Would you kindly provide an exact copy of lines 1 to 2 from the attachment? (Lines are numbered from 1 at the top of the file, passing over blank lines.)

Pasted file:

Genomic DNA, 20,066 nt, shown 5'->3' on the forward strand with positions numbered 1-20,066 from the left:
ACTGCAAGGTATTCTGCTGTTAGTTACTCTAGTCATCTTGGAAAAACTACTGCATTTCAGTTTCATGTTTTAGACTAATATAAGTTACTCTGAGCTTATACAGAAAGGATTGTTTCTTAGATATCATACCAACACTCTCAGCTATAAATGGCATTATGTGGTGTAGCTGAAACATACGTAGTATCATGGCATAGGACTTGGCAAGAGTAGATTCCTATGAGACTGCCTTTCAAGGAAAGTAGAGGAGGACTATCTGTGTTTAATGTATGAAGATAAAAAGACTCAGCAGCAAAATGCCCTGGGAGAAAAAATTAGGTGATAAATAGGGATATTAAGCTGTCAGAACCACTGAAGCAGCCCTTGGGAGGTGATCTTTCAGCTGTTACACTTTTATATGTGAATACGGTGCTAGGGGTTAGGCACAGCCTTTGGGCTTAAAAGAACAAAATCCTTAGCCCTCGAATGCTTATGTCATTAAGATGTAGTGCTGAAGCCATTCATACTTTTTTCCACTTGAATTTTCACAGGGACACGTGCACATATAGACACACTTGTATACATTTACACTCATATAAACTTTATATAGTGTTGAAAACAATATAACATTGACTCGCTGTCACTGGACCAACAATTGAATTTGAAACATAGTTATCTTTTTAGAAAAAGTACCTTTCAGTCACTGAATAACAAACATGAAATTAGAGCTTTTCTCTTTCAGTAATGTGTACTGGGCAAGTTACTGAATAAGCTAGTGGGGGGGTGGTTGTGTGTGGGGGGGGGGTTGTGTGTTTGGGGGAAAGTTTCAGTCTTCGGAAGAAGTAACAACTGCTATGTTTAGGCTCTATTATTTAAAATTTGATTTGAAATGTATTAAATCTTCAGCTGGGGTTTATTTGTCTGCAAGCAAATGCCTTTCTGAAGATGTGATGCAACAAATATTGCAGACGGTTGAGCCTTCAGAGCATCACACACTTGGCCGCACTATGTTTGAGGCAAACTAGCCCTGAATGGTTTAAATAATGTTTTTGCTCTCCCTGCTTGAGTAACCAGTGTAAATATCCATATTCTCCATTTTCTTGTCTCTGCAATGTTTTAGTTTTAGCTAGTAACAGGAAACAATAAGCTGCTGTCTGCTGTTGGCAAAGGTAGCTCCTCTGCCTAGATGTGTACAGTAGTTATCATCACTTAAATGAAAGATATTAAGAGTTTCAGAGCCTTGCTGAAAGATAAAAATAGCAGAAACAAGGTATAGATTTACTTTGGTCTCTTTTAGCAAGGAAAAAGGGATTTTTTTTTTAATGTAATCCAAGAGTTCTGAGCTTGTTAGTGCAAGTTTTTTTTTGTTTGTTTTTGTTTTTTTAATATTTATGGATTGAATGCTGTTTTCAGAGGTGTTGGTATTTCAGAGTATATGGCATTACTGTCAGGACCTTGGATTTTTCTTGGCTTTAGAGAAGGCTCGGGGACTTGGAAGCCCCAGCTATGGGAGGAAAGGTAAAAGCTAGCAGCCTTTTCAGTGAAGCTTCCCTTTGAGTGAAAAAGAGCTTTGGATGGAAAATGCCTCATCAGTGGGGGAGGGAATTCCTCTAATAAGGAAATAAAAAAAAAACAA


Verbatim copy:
Genomic DNA, 20,066 nt, shown 5'->3' on the forward strand with positions numbered 1-20,066 from the left:
ACTGCAAGGTATTCTGCTGTTAGTTACTCTAGTCATCTTGGAAAAACTACTGCATTTCAGTTTCATGTTTTAGACTAATATAAGTTACTCTGAGCTTATACAGAAAGGATTGTTTCTTAGATATCATACCAACACTCTCAGCTATAAATGGCATTATGTGGTGTAGCTGAAACATACGTAGTATCATGGCATAGGACTTGGCAAGAGTAGATTCCTATGAGACTGCCTTTCAAGGAAAGTAGAGGAGGACTATCTGTGTTTAATGTATGAAGATAAAAAGACTCAGCAGCAAAATGCCCTGGGAGAAAAAATTAGGTGATAAATAGGGATATTAAGCTGTCAGAACCACTGAAGCAGCCCTTGGGAGGTGATCTTTCAGCTGTTACACTTTTATATGTGAATACGGTGCTAGGGGTTAGGCACAGCCTTTGGGCTTAAAAGAACAAAATCCTTAGCCCTCGAATGCTTATGTCATTAAGATGTAGTGCTGAAGCCATTCATACTTTTTTCCACTTGAATTTTCACAGGGACACGTGCACATATAGACACACTTGTATACATTTACACTCATATAAACTTTATATAGTGTTGAAAACAATATAACATTGACTCGCTGTCACTGGACCAACAATTGAATTTGAAACATAGTTATCTTTTTAGAAAAAGTACCTTTCAGTCACTGAATAACAAACATGAAATTAGAGCTTTTCTCTTTCAGTAATGTGTACTGGGCAAGTTACTGAATAAGCTAGTGGGGGGGTGGTTGTGTGTGGGGGGGGGGTTGTGTGTTTGGGGGAAAGTTTCAGTCTTCGGAAGAAGTAACAACTGCTATGTTTAGGCTCTATTATTTAAAATTTGATTTGAAATGTATTAAATCTTCAGCTGGGGTTTATTTGTCTGCAAGCAAATGCCTTTCTGAAGATGTGATGCAACAAATATTGCAGACGGTTGAGCCTTCAGAGCATCACACACTTGGCCGCACTATGTTTGAGGCAAACTAGCCCTGAATGGTTTAAATAATGTTTTTGCTCTCCCTGCTTGAGTAACCAGTGTAAATATCCATATTCTCCATTTTCTTGTCTCTGCAATGTTTTAGTTTTAGCTAGTAACAGGAAACAATAAGCTGCTGTCTGCTGTTGGCAAAGGTAGCTCCTCTGCCTAGATGTGTACAGTAGTTATCATCACTTAAATGAAAGATATTAAGAGTTTCAGAGCCTTGCTGAAAGATAAAAATAGCAGAAACAAGGTATAGATTTACTTTGGTCTCTTTTAGCAAGGAAAAAGGGATTTTTTTTTTAATGTAATCCAAGAGTTCTGAGCTTGTTAGTGCAAGTTTTTTTTTGTTTGTTTTTGTTTTTTTAATATTTATGGATTGAATGCTGTTTTCAGAGGTGTTGGTATTTCAGAGTATATGGCATTACTGTCAGGACCTTGGATTTTTCTTGGCTTTAGAGAAGGCTCGGGGACTTGGAAGCCCCAGCTATGGGAGGAAAGGTAAAAGCTAGCAGCCTTTTCAGTGAAGCTTCCCTTTGAGTGAAAAAGAGCTTTGGATGGAAAATGCCTCATCAGTGGGGGAGGGAATTCCTCTAATAAGGAAATAAAAAAAAAACAA